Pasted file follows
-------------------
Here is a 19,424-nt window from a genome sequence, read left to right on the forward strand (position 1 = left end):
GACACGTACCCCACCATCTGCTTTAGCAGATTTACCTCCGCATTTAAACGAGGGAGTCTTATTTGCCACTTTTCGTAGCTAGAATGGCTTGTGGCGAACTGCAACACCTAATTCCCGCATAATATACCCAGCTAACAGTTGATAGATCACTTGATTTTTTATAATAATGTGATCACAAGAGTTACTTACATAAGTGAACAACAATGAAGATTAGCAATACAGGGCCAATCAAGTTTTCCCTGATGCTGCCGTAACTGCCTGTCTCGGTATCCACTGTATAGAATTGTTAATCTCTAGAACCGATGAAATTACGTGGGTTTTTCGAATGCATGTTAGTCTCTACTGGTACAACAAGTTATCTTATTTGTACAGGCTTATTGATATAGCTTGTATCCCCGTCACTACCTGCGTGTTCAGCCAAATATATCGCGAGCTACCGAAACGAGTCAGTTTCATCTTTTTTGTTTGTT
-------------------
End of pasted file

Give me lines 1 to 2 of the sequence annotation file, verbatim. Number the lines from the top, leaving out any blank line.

Here is a 19,424-nt window from a genome sequence, read left to right on the forward strand (position 1 = left end):
GACACGTACCCCACCATCTGCTTTAGCAGATTTACCTCCGCATTTAAACGAGGGAGTCTTATTTGCCACTTTTCGTAGCTAGAATGGCTTGTGGCGAACTGCAACACCTAATTCCCGCATAATATACCCAGCTAACAGTTGATAGATCACTTGATTTTTTATAATAATGTGATCACAAGAGTTACTTACATAAGTGAACAACAATGAAGATTAGCAATACAGGGCCAATCAAGTTTTCCCTGATGCTGCCGTAACTGCCTGTCTCGGTATCCACTGTATAGAATTGTTAATCTCTAGAACCGATGAAATTACGTGGGTTTTTCGAATGCATGTTAGTCTCTACTGGTACAACAAGTTATCTTATTTGTACAGGCTTATTGATATAGCTTGTATCCCCGTCACTACCTGCGTGTTCAGCCAAATATATCGCGAGCTACCGAAACGAGTCAGTTTCATCTTTTTTGTTTGTT